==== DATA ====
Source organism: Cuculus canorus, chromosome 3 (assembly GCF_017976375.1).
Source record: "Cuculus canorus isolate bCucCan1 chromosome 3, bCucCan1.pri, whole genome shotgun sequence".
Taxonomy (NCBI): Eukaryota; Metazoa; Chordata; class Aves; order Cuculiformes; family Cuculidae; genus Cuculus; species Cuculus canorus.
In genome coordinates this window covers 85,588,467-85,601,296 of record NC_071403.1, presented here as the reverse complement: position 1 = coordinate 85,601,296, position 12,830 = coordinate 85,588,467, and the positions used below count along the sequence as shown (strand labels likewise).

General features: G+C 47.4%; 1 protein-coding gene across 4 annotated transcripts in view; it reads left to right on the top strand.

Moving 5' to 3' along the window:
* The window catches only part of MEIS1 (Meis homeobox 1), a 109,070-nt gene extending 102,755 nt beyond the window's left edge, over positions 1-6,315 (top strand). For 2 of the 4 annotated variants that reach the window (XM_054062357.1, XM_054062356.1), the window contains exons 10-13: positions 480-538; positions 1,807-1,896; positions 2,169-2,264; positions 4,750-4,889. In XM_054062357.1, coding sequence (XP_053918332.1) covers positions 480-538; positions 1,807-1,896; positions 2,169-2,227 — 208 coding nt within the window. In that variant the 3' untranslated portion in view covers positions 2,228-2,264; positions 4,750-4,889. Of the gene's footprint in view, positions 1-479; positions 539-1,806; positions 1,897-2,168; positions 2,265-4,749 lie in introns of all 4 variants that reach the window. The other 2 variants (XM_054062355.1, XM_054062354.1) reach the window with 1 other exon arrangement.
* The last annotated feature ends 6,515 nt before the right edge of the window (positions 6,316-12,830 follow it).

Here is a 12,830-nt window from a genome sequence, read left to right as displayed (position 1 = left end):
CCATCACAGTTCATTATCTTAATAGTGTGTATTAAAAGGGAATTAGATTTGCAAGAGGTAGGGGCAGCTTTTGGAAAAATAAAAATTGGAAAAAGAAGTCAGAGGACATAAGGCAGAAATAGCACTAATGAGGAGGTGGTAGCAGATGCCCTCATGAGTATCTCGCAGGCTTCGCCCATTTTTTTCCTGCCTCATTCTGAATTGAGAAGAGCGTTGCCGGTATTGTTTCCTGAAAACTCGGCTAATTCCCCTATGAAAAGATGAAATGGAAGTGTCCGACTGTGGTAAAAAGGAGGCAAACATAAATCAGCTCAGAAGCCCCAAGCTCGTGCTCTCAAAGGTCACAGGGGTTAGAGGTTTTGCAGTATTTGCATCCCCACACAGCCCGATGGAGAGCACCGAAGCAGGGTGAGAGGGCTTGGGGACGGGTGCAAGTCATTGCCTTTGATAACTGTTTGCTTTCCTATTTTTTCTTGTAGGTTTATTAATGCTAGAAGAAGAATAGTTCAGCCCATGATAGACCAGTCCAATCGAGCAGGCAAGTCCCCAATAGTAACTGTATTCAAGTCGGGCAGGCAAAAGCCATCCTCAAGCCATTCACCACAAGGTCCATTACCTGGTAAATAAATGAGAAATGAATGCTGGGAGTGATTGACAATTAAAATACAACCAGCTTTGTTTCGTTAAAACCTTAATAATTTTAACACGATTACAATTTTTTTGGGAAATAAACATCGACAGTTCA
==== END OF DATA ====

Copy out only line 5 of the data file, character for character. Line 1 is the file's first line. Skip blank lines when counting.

General features: G+C 47.4%; 1 protein-coding gene across 4 annotated transcripts in view; it reads left to right on the top strand.